Sweden used to regard itself as an open, tolerant country – and it had a fine record of integrating newcomers. But now it is closing its borders, rejecting asylum applications and sending people home. Nothing has done the country’s self-image more harm than its handling of child refugees – a sad story full of warnings for Britain.
Sweden’s problem is one of scale. Back in 2004, it was taking in about 400 children a year; by 2011 it had risen to 2,600. But then came the Great Migration – an astonishing march of African and Middle East migrants across Europe, a mix of the aspirant poor and people fleeing war. Sweden received the highest number of asylum seekers compared to its national population. In 2015, some 163,000 people claimed refuge. More than a fifth, or 35,000, were children.
The strain on services was predictable: unaccompanied minors account for about half the asylum budget. Sweden had to find an extra 70,000 school places in a country that already had a shortage of teachers. In the municipality of Södertälje, south of Stockholm, some 37 per cent of residents were born abroad. At one local primary school, 90 per cent of children reportedly speak Arabic and nearly 20 per cent arrived in the country just two years before.
Worse: nothing prepared Swedes for the abuse of their asylum system by predators and criminals. Back in January, Swedish authorities admitted that at least 70 girls in asylum centres were child brides. That same month, Alexandra Mezher, a worker in a refugee centre in Molndal near Gothenburg, was allegedly stabbed to death by a psychologically disturbed Somalian resident who claimed to be 15. Medical examination suggested that he was, in fact, at least 18 years old. This story is not unique. In December 2015, a Afghan called Ali Bahmani raped a 15-year old girl at a children’s psychiatric clinic in Stockholm. He claimed to be 16. Dental examinations revealed him to be around 19.
Sweden has had to face the grim possibility that not all its child asylum seekers are children. Some 667 minors had their age adjusted by officials in 2015, although we don’t know if this reclassed them all as adults. We do know that around half of the unaccompanied minors are aged 16-17. Sweden’s migration agency has implied that there could be cause to doubt the veracity of around 70 per cent of them – so age tests, against the protests of doctors who call them unreliable, are being rolled out.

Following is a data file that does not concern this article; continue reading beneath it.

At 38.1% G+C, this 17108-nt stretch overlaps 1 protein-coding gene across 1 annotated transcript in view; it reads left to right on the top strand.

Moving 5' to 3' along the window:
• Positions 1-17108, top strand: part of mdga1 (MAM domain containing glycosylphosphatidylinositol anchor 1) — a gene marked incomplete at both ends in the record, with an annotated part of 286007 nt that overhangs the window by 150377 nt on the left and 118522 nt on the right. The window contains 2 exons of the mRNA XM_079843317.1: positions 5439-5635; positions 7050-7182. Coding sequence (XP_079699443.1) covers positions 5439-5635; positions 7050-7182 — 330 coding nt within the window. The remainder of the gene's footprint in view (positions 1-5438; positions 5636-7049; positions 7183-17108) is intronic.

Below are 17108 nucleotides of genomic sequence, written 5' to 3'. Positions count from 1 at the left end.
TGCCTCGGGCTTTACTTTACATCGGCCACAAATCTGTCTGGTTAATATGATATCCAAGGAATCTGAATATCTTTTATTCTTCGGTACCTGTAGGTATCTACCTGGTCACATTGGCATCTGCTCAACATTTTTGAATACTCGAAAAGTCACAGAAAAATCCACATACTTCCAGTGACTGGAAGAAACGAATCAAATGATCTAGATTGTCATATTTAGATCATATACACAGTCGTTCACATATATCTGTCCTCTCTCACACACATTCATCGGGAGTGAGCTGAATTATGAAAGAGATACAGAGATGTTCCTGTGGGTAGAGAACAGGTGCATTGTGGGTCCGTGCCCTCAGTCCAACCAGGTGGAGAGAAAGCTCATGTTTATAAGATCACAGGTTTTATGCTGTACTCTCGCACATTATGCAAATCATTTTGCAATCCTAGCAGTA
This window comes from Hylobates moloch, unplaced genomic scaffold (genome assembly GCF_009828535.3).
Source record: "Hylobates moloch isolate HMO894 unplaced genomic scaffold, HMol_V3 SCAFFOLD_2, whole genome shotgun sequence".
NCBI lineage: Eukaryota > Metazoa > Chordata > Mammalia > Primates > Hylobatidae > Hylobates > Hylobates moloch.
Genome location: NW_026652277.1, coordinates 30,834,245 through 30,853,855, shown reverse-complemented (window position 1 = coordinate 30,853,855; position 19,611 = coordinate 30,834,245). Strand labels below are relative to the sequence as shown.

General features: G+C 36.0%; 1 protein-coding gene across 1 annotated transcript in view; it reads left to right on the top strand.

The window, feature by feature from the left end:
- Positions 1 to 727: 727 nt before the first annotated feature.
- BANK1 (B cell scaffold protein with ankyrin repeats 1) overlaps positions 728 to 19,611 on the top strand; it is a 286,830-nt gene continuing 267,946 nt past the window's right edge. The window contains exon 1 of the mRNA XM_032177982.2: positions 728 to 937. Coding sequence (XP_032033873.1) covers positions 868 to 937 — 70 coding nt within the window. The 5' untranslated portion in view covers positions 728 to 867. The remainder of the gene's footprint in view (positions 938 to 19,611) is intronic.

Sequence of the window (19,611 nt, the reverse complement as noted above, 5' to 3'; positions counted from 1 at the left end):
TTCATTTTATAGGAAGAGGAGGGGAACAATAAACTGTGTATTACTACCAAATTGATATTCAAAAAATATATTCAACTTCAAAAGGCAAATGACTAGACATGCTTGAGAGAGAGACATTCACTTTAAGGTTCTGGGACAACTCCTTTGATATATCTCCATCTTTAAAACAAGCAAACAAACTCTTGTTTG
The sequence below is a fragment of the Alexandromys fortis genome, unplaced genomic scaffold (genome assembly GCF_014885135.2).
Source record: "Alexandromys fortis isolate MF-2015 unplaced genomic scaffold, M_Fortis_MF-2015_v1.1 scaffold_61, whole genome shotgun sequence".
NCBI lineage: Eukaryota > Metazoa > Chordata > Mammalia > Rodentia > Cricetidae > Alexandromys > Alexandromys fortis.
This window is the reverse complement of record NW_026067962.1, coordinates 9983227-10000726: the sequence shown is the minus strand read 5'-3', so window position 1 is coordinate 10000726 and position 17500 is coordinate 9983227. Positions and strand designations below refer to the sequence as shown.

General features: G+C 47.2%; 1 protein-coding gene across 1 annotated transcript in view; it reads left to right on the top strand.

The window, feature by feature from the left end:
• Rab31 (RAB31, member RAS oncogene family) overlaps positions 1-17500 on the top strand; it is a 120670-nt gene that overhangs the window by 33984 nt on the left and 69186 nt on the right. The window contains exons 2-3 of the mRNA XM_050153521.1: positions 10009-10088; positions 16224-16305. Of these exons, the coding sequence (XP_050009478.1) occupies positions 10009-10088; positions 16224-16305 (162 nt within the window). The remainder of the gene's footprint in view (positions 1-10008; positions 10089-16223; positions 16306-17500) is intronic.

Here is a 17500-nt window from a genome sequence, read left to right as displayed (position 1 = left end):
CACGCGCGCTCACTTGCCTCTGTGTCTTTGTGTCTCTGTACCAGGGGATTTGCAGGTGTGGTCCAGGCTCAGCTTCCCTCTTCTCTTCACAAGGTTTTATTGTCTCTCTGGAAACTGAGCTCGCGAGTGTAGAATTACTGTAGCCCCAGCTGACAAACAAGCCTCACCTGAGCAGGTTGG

Even if some of these “youths” were bending the truth, who can blame them? In wartime, the line between childhood and adulthood blurs. Children grow up fast, giving them the haunted, haggard look that can make it hard to judge their age, while someone who has just turned 18 is really only an adult on paper. To send them back to an uncertain fate on a technicality seems cruel.
Nevertheless, if a country doesn’t enforce the rules and have rigorous checks, it creates a problem for itself somewhere down the line that will have to be corrected, and sometimes with drastic means.
Sweden has reversed its asylum policy in deference to Right-wing populism. Welfare and housing payments to asylum seekers are being cut. In the first nine months of this year, around 14,000 of them left the country, of which about 13,000 did so voluntarily. Many more have escaped deportation by going underground. Police say they have lost track of around 12,000.
And there’s an uneasy element of discrimination in who does and does not get in. Just as Germany has quietly clamped down on Balkan migration, so Sweden has turned its back on Afghanis. This year, four out of five Afghan applications for asylum have been rejected. Children can be deported if there is a guardian waiting for them. A group of teachers recently wrote an open letter expressing horror at the idea that their pupils could be effectively sent home to fight in a war: “What is a government even worth if it is incapable of protecting children in its own country and giving them hope for the future?” Suicides have been reported.
Sweden is an example of good intentions having decidedly mixed consequences. The peoples of the developing world are on the move – it is tempting, in the spirit of Christian charity, to open the door to them. But there are a lot of them. They are a mix of refugees and economic migrants. And some may even be criminal. It makes far more sense to focus on ensuring stability and development in their home countries than encouraging mass relocation here – and if refugees are accepted in significant numbers then the voters are going to want to know that they are genuine refugees. If the idea gains currency that hospitality is being exploited or rules broken, the popular mood will swing the other way. Life for migrants in Sweden is increasingly, tragically, uncomfortable. Racist attacks are up. An immigrant’s chance of being unemployed is now twice as great as a native Swede.
Liberals beware: evidence is mounting that open borders are unpopular and will not stay open for long. An act of mass generosity is likely to be followed by an act of mass intolerance – as Sweden’s asylum seekers will tell you.